File this under “damn, son, I don’t think I’d have said that”:
“Last year, I came out here and I didn’t really know what I was doing,” Hamilton said. “This year, I’m into the film more. I’m studying the playbook even more. Now I know what I’m doing. I know the concept of the defense. I get to play faster. I don’t have to think as much and I get to make plays. … Last year around this time, I would say I couldn’t even tell you a cover 4 from a blitz. Now I’m on it.”
There is so much stoopid concentrated in these two paragraphs about the Georgia-Georgia Tech rivalry that I’m almost worried they’ll make you dumber just reading them:
… But it’s not like one school has dominated the other on the field the past few years. In the past seven matchups, the Bulldogs have won six but nearly all the games have been close. Only one game’s winning margin has been greater than eight points, and both programs routinely go to bowl games.
The bottom line? Georgia Tech is going after elite academic kids—and it probably battles Vanderbilt and Stanford for key recruits as much as it battles Georgia. The Bulldogs constantly have to go against their SEC neighbors for the kind of athletic ability needed to compete in their conference.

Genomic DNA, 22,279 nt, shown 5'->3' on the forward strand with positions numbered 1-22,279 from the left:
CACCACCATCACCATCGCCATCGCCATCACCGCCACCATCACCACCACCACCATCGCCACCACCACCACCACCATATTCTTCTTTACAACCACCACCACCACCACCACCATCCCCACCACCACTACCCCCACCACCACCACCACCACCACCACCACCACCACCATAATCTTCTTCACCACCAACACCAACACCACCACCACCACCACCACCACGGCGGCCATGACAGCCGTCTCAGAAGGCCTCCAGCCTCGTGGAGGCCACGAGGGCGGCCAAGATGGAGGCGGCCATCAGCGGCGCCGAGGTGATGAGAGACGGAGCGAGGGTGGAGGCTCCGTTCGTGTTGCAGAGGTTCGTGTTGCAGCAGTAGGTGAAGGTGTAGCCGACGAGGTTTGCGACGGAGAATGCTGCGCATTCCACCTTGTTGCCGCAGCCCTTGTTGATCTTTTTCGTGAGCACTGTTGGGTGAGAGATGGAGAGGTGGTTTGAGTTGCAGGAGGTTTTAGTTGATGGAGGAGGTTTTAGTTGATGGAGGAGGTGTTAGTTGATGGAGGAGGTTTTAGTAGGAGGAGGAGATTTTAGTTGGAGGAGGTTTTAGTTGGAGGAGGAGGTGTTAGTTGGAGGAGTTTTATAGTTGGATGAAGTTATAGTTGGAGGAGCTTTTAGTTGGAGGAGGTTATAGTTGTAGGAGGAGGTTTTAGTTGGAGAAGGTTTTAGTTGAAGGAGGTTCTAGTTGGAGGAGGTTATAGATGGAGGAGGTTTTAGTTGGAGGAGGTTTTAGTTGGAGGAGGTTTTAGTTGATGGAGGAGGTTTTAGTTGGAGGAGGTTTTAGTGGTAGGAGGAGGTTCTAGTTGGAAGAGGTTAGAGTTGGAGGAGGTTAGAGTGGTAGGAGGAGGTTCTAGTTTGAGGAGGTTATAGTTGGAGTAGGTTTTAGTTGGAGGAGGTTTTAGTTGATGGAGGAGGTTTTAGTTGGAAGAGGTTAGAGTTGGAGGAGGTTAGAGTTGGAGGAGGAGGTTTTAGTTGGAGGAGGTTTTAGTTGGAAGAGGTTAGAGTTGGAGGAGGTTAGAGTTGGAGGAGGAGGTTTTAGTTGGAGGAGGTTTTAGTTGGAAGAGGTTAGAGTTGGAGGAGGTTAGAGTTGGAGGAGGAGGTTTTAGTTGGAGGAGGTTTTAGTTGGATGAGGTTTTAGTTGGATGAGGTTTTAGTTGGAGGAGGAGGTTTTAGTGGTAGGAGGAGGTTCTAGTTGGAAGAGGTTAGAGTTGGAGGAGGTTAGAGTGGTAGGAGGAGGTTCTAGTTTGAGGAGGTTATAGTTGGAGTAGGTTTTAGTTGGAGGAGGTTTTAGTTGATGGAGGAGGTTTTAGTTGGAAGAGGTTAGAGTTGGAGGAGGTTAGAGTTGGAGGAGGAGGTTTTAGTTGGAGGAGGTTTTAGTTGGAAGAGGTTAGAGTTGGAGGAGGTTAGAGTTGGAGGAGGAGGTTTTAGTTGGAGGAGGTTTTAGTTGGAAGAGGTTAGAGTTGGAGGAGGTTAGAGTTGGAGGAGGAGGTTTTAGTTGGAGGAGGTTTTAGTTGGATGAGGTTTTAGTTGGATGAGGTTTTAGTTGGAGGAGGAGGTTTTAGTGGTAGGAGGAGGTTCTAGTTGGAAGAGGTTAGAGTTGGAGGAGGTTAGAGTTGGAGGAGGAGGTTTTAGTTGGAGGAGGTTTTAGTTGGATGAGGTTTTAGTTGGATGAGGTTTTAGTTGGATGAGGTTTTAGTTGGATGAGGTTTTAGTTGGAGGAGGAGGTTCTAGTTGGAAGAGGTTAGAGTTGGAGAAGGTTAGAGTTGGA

Mark Richt is 9-1 lifetime against Tech. How much more dominant could he be?
I was so floored by the matter-of-factness of Chris Low’s premise here that I forgot to watch the video.
Talk about being held in contempt:
… Seems that during a guilty plea hearing in the courtroom of Chattahoochee Judicial Circuit Court Chief Judge John Allen, the defense attorney expressed concern that having a criminal record might prevent his client from attending the University of Iowa, where he was on football scholarship.
To which Judge Allen replied, “He can always go to Auburn.”
The courtroom erupted into raucous laughter — where were all the Auburn fans? — and then a chuckling Allen ordered his last comment to be struck from the record.
His Honor is a Florida grad, by the way.